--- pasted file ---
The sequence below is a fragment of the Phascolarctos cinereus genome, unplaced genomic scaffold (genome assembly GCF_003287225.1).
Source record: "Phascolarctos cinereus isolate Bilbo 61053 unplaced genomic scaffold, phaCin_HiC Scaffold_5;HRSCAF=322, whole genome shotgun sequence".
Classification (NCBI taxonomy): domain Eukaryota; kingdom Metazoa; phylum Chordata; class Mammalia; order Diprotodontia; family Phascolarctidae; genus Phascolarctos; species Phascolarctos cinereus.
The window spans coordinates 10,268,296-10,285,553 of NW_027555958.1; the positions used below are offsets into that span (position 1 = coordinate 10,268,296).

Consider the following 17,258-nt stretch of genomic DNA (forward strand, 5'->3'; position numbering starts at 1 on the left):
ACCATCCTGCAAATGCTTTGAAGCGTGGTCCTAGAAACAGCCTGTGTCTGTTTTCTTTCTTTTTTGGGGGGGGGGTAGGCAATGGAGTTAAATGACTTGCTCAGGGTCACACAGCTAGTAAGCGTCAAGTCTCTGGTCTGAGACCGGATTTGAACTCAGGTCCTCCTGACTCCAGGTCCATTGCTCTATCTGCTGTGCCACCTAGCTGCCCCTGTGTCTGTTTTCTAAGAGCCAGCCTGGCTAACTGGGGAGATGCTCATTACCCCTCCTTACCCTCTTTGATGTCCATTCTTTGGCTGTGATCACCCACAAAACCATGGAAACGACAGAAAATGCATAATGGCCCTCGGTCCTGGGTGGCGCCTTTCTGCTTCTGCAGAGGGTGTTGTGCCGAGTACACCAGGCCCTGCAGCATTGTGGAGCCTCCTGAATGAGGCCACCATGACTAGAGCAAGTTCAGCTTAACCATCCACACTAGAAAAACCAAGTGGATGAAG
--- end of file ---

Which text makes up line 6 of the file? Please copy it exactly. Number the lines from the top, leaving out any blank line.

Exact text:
ACCATCCTGCAAATGCTTTGAAGCGTGGTCCTAGAAACAGCCTGTGTCTGTTTTCTTTCTTTTTTGGGGGGGGGGTAGGCAATGGAGTTAAATGACTTGCTCAGGGTCACACAGCTAGTAAGCGTCAAGTCTCTGGTCTGAGACCGGATTTGAACTCAGGTCCTCCTGACTCCAGGTCCATTGCTCTATCTGCTGTGCCACCTAGCTGCCCCTGTGTCTGTTTTCTAAGAGCCAGCCTGGCTAACTGGGGAGATGCTCATTACCCCTCCTTACCCTCTTTGATGTCCATTCTTTGGCTGTGATCACCCACAAAACCATGGAAACGACAGAAAATGCATAATGGCCCTCGGTCCTGGGTGGCGCCTTTCTGCTTCTGCAGAGGGTGTTGTGCCGAGTACACCAGGCCCTGCAGCATTGTGGAGCCTCCTGAATGAGGCCACCATGACTAGAGCAAGTTCAGCTTAACCATCCACACTAGAAAAACCAAGTGGATGAAG